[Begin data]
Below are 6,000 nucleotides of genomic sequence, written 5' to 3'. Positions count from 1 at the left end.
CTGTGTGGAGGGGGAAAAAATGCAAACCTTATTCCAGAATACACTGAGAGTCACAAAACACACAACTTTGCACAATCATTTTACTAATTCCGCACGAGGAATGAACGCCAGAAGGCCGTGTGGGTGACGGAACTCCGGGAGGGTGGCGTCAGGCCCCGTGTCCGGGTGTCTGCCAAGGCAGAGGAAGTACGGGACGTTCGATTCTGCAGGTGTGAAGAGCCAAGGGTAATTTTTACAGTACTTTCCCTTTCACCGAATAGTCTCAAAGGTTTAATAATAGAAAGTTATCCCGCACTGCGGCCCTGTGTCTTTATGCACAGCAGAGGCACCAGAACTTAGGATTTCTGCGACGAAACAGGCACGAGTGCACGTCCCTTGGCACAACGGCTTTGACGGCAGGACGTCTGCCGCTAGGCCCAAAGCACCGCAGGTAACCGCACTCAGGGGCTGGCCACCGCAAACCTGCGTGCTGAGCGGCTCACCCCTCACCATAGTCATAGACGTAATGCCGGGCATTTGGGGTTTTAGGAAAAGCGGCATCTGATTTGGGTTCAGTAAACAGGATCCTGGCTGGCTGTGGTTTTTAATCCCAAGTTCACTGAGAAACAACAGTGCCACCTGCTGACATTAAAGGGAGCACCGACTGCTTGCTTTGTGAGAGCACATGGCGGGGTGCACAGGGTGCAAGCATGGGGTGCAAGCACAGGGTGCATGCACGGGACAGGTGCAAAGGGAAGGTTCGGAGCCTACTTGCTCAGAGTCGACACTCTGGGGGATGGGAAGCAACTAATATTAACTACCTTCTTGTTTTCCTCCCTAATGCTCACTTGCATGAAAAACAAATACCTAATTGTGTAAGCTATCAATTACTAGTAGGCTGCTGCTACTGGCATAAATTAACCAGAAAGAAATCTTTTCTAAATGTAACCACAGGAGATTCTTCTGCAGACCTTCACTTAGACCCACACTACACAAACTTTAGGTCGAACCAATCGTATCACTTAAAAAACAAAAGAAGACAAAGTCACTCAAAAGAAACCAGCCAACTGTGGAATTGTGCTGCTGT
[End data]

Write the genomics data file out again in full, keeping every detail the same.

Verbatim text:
Below are 6,000 nucleotides of genomic sequence, written 5' to 3'. Positions count from 1 at the left end.
CTGTGTGGAGGGGGAAAAAATGCAAACCTTATTCCAGAATACACTGAGAGTCACAAAACACACAACTTTGCACAATCATTTTACTAATTCCGCACGAGGAATGAACGCCAGAAGGCCGTGTGGGTGACGGAACTCCGGGAGGGTGGCGTCAGGCCCCGTGTCCGGGTGTCTGCCAAGGCAGAGGAAGTACGGGACGTTCGATTCTGCAGGTGTGAAGAGCCAAGGGTAATTTTTACAGTACTTTCCCTTTCACCGAATAGTCTCAAAGGTTTAATAATAGAAAGTTATCCCGCACTGCGGCCCTGTGTCTTTATGCACAGCAGAGGCACCAGAACTTAGGATTTCTGCGACGAAACAGGCACGAGTGCACGTCCCTTGGCACAACGGCTTTGACGGCAGGACGTCTGCCGCTAGGCCCAAAGCACCGCAGGTAACCGCACTCAGGGGCTGGCCACCGCAAACCTGCGTGCTGAGCGGCTCACCCCTCACCATAGTCATAGACGTAATGCCGGGCATTTGGGGTTTTAGGAAAAGCGGCATCTGATTTGGGTTCAGTAAACAGGATCCTGGCTGGCTGTGGTTTTTAATCCCAAGTTCACTGAGAAACAACAGTGCCACCTGCTGACATTAAAGGGAGCACCGACTGCTTGCTTTGTGAGAGCACATGGCGGGGTGCACAGGGTGCAAGCATGGGGTGCAAGCACAGGGTGCATGCACGGGACAGGTGCAAAGGGAAGGTTCGGAGCCTACTTGCTCAGAGTCGACACTCTGGGGGATGGGAAGCAACTAATATTAACTACCTTCTTGTTTTCCTCCCTAATGCTCACTTGCATGAAAAACAAATACCTAATTGTGTAAGCTATCAATTACTAGTAGGCTGCTGCTACTGGCATAAATTAACCAGAAAGAAATCTTTTCTAAATGTAACCACAGGAGATTCTTCTGCAGACCTTCACTTAGACCCACACTACACAAACTTTAGGTCGAACCAATCGTATCACTTAAAAAACAAAAGAAGACAAAGTCACTCAAAAGAAACCAGCCAACTGTGGAATTGTGCTGCTGT